Throughout human history, war has stood as a universal reaction to various conflicts between diverse peoples. War can embed itself into a culture over generations of fighting. It can generate cultures that base themselves around the concept of war, creating hostile and bellicose peoples. At times, war may not even have grounds, but the aggressive nature of the people often cause it to proceed without justification. These wars often proceed due to perceptions conceived within the depths of peoples’ imaginations. Irrational assumptions, fears of the unknown, and the development of nonexistent threats allow the justification of these wars within the individuals. In A Separate Peace, wars such as these are seen between the characters and within the characters of Gene and Phineas. John Knowles’ A Separate Peace reveals Gene’s perceived war with Phineas and Phineas’ internal conflict with World War II to be intertwined with each other through Gene’s misunderstanding of Phineas and Phineas’ dependency on Gene to escape the realization of war itself.
Phineas is an individual who is unable to accept the war, and in retaliation to the war, attempts to avoid it altogether. Phineas describes to Gene that “there isn’t any war” and that there are “fat old men” who create the war just to keep “people who were young… in their places” (Knowles 115). In this moment, Phineas explicitly denies that the war exists. His direct denial of the war’s existence suggests that he cannot cope with his fears about the war and, in his fear, takes steps to separate himself from the war through denial. Phineas possesses anti-war ideals that push him to take this stance. Gene unveils these ideals when he tries to explain to him that if he were to go to war, h...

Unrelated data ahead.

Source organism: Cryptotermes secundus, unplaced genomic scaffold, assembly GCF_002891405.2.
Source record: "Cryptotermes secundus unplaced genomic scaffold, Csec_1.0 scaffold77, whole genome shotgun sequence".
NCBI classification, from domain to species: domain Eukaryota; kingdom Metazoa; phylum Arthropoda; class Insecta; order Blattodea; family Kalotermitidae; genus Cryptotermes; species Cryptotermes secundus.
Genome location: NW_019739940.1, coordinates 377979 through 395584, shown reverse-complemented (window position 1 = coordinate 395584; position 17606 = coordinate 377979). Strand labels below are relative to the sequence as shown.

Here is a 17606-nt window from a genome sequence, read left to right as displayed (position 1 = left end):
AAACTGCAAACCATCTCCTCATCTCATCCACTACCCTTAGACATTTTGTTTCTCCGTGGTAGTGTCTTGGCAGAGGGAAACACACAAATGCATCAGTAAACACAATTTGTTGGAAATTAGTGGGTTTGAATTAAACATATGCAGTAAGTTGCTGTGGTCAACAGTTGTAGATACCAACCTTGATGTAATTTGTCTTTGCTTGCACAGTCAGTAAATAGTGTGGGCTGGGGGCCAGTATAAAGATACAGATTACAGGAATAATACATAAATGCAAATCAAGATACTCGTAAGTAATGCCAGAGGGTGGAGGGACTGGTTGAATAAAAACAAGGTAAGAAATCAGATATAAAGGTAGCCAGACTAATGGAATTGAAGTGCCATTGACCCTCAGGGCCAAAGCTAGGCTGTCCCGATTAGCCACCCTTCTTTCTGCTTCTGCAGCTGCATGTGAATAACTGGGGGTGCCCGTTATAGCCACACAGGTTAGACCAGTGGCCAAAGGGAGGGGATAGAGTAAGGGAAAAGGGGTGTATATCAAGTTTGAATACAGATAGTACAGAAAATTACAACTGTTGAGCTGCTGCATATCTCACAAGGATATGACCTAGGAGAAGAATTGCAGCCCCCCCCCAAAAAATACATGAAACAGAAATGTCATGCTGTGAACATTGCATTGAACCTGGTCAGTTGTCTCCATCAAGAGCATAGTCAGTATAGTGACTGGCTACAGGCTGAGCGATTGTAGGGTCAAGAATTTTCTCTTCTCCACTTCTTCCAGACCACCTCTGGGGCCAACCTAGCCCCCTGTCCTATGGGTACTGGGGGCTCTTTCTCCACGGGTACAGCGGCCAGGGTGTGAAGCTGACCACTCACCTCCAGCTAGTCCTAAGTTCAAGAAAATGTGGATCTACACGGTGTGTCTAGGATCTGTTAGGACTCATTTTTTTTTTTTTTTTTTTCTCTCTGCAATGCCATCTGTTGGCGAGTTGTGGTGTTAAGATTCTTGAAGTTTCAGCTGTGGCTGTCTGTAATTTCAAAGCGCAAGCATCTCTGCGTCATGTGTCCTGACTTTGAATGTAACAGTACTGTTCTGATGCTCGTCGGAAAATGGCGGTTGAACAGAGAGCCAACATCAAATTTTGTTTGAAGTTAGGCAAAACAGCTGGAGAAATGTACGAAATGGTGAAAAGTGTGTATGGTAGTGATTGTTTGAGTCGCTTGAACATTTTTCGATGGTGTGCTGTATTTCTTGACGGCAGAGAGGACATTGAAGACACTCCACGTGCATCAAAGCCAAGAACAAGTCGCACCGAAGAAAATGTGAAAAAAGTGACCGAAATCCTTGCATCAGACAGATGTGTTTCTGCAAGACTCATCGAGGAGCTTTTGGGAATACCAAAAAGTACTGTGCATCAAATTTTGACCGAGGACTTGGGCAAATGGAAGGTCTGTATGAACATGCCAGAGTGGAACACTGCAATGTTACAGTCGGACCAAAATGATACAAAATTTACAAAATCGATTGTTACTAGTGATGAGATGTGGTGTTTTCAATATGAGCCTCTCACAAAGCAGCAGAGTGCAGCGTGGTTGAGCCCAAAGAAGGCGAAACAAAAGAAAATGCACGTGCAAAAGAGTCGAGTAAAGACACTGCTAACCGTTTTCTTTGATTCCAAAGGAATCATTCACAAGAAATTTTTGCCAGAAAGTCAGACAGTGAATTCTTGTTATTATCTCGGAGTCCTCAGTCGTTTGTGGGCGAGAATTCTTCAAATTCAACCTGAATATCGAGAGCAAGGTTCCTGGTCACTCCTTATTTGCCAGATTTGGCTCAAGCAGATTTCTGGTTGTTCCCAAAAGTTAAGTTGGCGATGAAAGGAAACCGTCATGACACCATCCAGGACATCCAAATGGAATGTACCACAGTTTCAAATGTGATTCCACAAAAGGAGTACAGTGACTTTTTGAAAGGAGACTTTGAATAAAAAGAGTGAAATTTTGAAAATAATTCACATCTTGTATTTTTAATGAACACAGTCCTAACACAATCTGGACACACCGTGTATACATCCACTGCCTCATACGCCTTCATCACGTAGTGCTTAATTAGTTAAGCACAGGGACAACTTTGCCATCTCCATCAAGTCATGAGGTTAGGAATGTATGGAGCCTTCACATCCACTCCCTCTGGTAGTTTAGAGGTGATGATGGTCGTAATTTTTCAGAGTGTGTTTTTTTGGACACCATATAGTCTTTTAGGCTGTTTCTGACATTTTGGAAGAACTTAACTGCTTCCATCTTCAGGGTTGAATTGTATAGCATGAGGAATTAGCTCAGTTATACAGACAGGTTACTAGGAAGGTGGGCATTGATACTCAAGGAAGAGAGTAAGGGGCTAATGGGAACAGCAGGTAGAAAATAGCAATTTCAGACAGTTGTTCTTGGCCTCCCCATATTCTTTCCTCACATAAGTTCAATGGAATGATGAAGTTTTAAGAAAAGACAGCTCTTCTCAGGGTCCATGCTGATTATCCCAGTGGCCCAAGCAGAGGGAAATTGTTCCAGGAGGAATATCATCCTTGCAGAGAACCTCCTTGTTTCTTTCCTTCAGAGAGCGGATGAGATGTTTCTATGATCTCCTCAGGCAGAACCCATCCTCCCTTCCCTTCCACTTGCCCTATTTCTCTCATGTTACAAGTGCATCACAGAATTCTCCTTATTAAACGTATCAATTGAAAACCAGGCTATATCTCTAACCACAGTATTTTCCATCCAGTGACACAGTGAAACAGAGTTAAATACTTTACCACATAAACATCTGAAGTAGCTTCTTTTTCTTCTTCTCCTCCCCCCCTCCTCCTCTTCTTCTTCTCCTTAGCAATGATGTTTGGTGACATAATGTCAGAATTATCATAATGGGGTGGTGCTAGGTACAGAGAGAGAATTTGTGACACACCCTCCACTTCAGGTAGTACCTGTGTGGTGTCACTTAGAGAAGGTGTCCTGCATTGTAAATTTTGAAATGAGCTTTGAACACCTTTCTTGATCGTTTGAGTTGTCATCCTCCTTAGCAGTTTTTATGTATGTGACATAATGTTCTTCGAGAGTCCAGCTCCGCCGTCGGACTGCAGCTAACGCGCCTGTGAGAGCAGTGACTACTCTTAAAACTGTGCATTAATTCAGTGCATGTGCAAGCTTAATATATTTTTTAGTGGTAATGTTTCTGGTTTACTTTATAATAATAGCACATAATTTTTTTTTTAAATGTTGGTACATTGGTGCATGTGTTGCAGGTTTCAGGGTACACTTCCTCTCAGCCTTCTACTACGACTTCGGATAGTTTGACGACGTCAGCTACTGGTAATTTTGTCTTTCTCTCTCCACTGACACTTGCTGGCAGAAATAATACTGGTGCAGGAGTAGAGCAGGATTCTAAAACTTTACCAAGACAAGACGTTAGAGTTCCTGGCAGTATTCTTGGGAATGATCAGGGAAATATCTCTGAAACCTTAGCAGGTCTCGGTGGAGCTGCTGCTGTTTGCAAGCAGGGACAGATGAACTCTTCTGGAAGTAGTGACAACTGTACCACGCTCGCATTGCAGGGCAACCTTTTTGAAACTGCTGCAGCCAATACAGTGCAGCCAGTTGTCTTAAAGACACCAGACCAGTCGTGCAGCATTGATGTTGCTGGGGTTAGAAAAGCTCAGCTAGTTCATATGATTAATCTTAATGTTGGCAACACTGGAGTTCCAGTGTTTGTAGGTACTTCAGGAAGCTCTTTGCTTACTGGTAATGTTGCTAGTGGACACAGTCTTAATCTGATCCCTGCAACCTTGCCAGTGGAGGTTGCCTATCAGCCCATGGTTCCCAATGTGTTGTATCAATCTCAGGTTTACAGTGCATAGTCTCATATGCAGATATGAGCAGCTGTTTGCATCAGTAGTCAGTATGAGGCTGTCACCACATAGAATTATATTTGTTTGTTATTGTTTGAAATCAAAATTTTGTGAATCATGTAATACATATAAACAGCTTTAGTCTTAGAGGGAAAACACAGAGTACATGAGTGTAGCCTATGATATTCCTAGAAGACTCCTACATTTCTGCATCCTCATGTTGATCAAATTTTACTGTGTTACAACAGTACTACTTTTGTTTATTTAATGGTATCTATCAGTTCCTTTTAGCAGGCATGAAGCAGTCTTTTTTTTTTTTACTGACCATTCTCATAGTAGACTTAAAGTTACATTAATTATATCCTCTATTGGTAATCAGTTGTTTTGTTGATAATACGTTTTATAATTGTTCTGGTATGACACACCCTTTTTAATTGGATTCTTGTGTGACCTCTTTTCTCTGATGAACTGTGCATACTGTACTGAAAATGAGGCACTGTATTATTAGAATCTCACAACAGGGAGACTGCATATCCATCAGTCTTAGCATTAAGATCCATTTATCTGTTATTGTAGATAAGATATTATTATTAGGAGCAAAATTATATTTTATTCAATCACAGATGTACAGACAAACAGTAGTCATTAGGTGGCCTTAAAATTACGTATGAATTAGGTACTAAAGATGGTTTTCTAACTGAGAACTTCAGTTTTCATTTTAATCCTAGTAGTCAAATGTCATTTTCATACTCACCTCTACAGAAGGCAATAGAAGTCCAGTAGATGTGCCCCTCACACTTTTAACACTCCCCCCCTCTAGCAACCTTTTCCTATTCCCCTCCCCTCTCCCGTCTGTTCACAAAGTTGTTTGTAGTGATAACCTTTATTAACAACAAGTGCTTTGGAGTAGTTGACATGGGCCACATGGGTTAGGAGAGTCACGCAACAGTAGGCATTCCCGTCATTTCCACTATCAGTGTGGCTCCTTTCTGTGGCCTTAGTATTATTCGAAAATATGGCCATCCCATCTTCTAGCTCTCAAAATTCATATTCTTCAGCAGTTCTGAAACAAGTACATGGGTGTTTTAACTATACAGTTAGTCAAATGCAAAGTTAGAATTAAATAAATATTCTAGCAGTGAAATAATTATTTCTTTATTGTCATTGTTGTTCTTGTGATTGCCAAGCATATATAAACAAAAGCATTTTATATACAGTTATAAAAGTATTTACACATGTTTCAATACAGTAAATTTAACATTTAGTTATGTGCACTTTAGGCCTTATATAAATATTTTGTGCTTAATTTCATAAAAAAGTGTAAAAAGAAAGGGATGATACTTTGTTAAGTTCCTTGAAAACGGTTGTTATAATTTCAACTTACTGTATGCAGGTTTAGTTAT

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...o avoid conversations about Leper and the war. Phineas’ avoidance of the war is then compounded by emphasis on Gene’s Olympic training, as it serves to distract Phineas from the war.
While Gene’s war with Phineas is driven by an ignorance of the enemy he perceives, Phineas’ war with World War II is driven by an inability to come to terms with the reality of the war and an inability to define the enemy. Unfortunately, these wars become intertwined through Gene’s misconceptions about Phineas and Gene’s role as Phineas’ codependent. While World War II has tangible justification, the youth, lack of life experiences, weakness of character, and fear in Phineas and Gene act to drive their wars, but ultimately, their wars are caused “by something ignorant in the human heart” (201).
Knowles, John. A Separate Peace. New York: Scribner, 2003. Print.
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